NCPC symbol McGruff the Crime Dog ended the ad by saying: “You’re smart. Buy smart.”
Drew Hirshfeld, who is performing the duties and functions of the USPTO director, said online fakes were a threat to the health and welfare of consumers and to brand owners.
“The USPTO is proud to team up with the iconic McGruff to help younger buyers avoid fakes and stay safe by making informed decisions about what they purchase.”
Paul DelPonte, executive director of NCPC, said no young person wanted to be duped by fake products. “This campaign equips them with the skills to take a bite out of counterfeits. It will save lives and will help choke off a growing global criminal enterprise.”
These ads were part of the Go For Real campaign that the USPTO and NCPC launched in November 2019.
Federal Circuit rules against Moderna on COVID vaccine cases
The US Court of Appeals for the Federal Circuit issued two rulings on Wednesday, December 1, that could open the door to clinical stage pharma company Arbutus suing Moderna for patent infringement over the latter’s COVID vaccine.
The rulings affirmed Patent Trial and Appeal Board decisions that certain claims in Arbutus’s patents were not obvious.
The court dismissed one of the appeals over US Patent 9,364,435 for lack of standing. Moderna claimed it had standing to appeal because there was a significant risk that Arbutus would sue for patent infringement over the COVID vaccine.
But the Federal Circuit pointed out that when Moderna filed this appeal in November 2019, it hadn’t developed its vaccine because the pandemic hadn’t yet begun, which meant that it didn’t have standing.
In the same opinion, the court reviewed a cross-appeal from Arbutus, but affirmed the PTAB’s decision that claims one to six, nine, 12, and 14 to 15 of its `435 patent were unpatentable.
In the other ruling, the Federal Circuit said Moderna had standing to pursue the appeal over US Patent 8,058,069 because it had demonstrated enough of a risk that it could face an infringement suit.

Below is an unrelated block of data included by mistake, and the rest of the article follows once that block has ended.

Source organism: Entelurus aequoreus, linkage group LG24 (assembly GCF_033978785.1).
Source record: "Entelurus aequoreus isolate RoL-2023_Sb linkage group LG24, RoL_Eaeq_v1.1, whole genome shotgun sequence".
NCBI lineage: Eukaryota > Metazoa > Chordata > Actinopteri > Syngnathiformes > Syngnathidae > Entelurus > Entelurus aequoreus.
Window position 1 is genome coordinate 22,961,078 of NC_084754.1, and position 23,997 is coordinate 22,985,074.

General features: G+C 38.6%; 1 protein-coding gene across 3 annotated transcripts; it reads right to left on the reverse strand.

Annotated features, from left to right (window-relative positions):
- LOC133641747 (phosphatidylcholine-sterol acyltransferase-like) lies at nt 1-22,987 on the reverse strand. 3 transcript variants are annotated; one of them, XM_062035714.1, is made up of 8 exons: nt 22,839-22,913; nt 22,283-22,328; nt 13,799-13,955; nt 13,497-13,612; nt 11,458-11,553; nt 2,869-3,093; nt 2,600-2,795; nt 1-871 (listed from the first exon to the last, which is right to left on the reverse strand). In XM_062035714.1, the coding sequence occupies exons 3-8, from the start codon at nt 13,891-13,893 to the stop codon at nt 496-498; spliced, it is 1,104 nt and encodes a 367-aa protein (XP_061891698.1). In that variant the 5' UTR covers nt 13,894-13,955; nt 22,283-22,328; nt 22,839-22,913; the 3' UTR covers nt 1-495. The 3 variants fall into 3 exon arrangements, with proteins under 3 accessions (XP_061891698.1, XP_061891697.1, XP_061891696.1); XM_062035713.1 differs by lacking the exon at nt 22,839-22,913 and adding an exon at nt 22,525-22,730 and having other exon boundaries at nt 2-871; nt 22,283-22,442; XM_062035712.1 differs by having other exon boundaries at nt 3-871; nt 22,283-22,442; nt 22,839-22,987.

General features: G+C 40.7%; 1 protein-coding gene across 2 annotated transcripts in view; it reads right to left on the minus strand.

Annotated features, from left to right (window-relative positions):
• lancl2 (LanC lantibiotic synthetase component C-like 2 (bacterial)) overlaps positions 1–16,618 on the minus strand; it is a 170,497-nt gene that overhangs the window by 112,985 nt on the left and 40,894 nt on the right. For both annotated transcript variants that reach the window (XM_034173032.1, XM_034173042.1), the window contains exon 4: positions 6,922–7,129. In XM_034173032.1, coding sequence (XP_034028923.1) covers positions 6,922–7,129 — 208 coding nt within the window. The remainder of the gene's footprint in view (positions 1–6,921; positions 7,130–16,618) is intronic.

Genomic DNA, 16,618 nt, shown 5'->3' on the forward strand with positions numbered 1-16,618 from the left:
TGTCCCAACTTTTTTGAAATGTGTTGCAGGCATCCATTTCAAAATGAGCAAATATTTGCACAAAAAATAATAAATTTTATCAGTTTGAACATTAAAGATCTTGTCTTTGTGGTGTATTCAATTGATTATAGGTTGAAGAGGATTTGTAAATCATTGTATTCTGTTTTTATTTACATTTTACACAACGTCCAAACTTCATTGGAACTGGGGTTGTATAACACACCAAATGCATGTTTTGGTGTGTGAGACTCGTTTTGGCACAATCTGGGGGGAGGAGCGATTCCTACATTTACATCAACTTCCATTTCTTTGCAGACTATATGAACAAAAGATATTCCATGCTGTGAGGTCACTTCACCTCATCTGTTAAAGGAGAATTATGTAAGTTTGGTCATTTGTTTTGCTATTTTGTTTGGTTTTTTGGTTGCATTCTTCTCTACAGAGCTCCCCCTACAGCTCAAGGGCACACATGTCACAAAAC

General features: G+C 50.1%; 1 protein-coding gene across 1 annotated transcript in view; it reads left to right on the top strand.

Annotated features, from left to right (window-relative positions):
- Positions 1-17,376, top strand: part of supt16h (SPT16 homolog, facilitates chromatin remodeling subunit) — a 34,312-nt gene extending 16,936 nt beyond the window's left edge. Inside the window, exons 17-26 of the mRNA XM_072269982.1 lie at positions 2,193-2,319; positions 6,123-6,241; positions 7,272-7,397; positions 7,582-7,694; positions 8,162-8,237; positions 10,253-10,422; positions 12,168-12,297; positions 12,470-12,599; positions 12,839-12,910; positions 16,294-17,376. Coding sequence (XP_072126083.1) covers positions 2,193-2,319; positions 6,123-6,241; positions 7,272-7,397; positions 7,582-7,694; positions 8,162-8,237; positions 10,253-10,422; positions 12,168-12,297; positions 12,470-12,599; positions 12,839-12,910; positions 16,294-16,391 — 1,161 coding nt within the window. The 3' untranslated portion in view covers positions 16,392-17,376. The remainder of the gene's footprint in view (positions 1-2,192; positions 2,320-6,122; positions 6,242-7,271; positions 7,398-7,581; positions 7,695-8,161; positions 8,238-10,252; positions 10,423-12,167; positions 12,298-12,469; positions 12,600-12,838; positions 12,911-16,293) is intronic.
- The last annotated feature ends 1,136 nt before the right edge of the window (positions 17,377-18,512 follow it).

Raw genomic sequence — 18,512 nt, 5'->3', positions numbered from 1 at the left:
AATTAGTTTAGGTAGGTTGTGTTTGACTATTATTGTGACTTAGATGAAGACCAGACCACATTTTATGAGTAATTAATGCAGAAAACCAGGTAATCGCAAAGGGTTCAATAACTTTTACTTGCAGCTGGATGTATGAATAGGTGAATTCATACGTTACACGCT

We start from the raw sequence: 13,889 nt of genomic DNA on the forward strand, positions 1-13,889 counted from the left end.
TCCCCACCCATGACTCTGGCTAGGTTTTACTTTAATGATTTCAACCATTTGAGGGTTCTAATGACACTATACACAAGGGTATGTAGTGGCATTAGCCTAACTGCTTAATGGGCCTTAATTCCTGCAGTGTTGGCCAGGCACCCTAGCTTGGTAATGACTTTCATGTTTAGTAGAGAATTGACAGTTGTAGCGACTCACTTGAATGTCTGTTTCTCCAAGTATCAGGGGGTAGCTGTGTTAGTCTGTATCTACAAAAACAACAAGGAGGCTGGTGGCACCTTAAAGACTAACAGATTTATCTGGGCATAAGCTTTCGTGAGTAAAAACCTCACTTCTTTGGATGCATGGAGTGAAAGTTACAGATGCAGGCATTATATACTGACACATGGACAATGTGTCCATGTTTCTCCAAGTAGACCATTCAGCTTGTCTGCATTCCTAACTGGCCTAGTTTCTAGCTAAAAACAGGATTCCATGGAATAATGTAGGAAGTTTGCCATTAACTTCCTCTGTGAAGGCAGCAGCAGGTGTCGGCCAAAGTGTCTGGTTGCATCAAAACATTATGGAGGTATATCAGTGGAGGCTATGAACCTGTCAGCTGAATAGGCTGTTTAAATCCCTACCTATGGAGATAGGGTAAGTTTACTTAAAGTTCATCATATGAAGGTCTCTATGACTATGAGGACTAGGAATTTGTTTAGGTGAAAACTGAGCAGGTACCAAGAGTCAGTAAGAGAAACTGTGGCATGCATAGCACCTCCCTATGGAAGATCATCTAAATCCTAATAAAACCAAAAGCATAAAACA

Moderna publicised its plans for its company’s COVID vaccine trial on September 17, 2020 and filed the appeal on September 23, 2020, which meant that the pharma business was able to use the risk of being sued as evidence for standing.
But the court still rejected the appeal on the merits.
Judges Alan David Lourie, Kathleen O'Malley and Kara Farnandez Stoll ruled on both decisions.
Pulp Fiction copyright claim out of time
Film studio Miramax has prevailed in a copyright dispute against the photographer who shot the famous poster for the film Pulp Fiction, it emerged this week.
In a judgment published on November 24, the US District Court for the Central District of California granted summary judgment in favour of Miramax on the basis that the photographer, Firooz Zahedi, did not bring the lawsuit in sufficient time.
Zahedi took the photo, which shows actress Uma Thurman smoking while lying on a bed, in April 1994. He claimed Miramax used the image on “untold thousands of consumer products”.
Miramax, meanwhile, claimed Zahedi took the picture as part of a work-for-hire agreement.
But it was a seemingly innocent social media post in 2015, in which Zahedi acknowledged he was not receiving royalties for Miramax’s use of the poster, that killed the case.
The post, according to Judge Dolly Gee, revealed that Zahedi knew Miramax had repudiated his ownership at least as far back as 2015.
The three-year statute of limitations attached to that date ended in 2018, so summary judgment was granted in favour of the studio.
Gee wrote: “Where the gravamen of a claim is ownership, the statute of limitations will bar a claim if the parties are in a close relationship and there has been an ‘express repudiation’ of the plaintiff’s ownership claim.”
The news comes shortly after it was announced that Miramax was suing director Quentin Tarantino for his attempted selling of Pulp Fiction-related non-fungible tokens.